Monday, June 9, 2008

Disconnecting Policies from Best Practices

As part of my work as a graduate assistant in Curriculum and Teaching, I had the opportunity to read David Cohen's book, Learning Policy.  What struck me the most in Cohen's work was his ability to study the implementation of the California math reforms in the 1990s and synthesize from that data some concrete findings about the way professional development should be structured in order to achieve optimal results.  Cohen notes two main concepts about successful professional development: 1) it is lengthy and 2) it focuses on curriculum areas, not general or "gimmicky" topics like differentiated instruction, collaborative learning, etc.  At the same time that I was reading Cohen's work, I happened to be enrolled in a Curriculum course taught by an adjunct professor who is a middle school vice principal.  Dishearteningly, this professor's expressed views on professional development seemed almost completely antithetical to Cohen's research.  The vice principal/professor talked highly of how his school offers exactly the type of professional development programs that Cohen argues do not provide much in the way of real results.  I would love to say that this astonished me, but sadly, it did not.  Having two family members who are both public school teachers, I have heard a lot about what a waste of time the vast majority of professional development opportunities are precisely because they mimic what the vice principal said and went against what Cohen argues.  What I do find surprising here is that clearly, we have research that outlines best practices, but we don't follow it.  I can't think of another field (except maybe politics) where inefficiency is the norm.  If medical research strongly advocated against using Drug A to treat illness B, you wouldn't find an adjunct professor in a med school, who is a doctor, advising you to use Drug A to treat illness B.  Yet, this seems to be the very thing that we find in education, if not from all of our professors, then definitely from administrators and BOE members.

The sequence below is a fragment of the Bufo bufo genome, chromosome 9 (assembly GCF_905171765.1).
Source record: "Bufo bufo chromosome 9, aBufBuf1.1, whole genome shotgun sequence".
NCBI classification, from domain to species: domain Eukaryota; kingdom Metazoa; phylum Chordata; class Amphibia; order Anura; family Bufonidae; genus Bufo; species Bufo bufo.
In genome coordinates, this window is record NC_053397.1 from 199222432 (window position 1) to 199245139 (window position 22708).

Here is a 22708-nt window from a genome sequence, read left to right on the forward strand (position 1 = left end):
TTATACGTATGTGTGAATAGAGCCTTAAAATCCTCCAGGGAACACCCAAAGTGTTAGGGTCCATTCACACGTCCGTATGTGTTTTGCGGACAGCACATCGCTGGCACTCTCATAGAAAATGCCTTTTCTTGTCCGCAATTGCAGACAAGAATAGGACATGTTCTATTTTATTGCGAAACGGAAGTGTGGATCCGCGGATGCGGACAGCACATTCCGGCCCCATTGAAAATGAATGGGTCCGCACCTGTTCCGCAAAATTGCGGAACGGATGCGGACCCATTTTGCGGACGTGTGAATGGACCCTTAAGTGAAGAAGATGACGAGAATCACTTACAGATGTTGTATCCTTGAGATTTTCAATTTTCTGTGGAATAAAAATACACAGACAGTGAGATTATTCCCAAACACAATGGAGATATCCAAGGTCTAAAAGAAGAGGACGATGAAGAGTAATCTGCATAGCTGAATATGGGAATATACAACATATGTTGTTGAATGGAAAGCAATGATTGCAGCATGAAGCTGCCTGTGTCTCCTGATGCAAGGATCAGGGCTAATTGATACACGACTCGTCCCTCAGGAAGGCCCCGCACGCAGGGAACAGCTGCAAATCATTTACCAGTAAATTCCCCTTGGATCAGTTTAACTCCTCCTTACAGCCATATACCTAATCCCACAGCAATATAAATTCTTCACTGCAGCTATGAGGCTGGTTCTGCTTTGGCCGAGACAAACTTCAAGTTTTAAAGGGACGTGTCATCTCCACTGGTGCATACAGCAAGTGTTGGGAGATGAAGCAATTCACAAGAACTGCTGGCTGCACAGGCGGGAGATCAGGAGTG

I think our class discussion today might have hit upon one of the reasons for this disconnect: a culture of anti-intellectualism coupled with a widespread belief that anybody can teach and/or solve the problems of teaching.  But honestly, I hope the reason is more sophisticated than that, because those reasons, as true as I think they are, are absolutely nonsensical.

1 comment:

Edubabbler said...

Real sustained professional development takes time, commitment, and money. The reality is that to do it well, teachers would need to have additional free time as part of their teaching day in which they were engaged in active learning that could directly translate into changes in the classroom. There would also need to be stronger mentoring and that's just not an efficient use of person-power.

All that said, you make a great point about this. I am often shocked by the drive-by PD that they ask us to do. For a while there, I did it, and then decided not to because I did not want to be party to the game. If a school were to come to me and say we want you to work with us for an entire year on curriculum development, I would jump at the chance, especially if I could work with teachers on a weekly basis.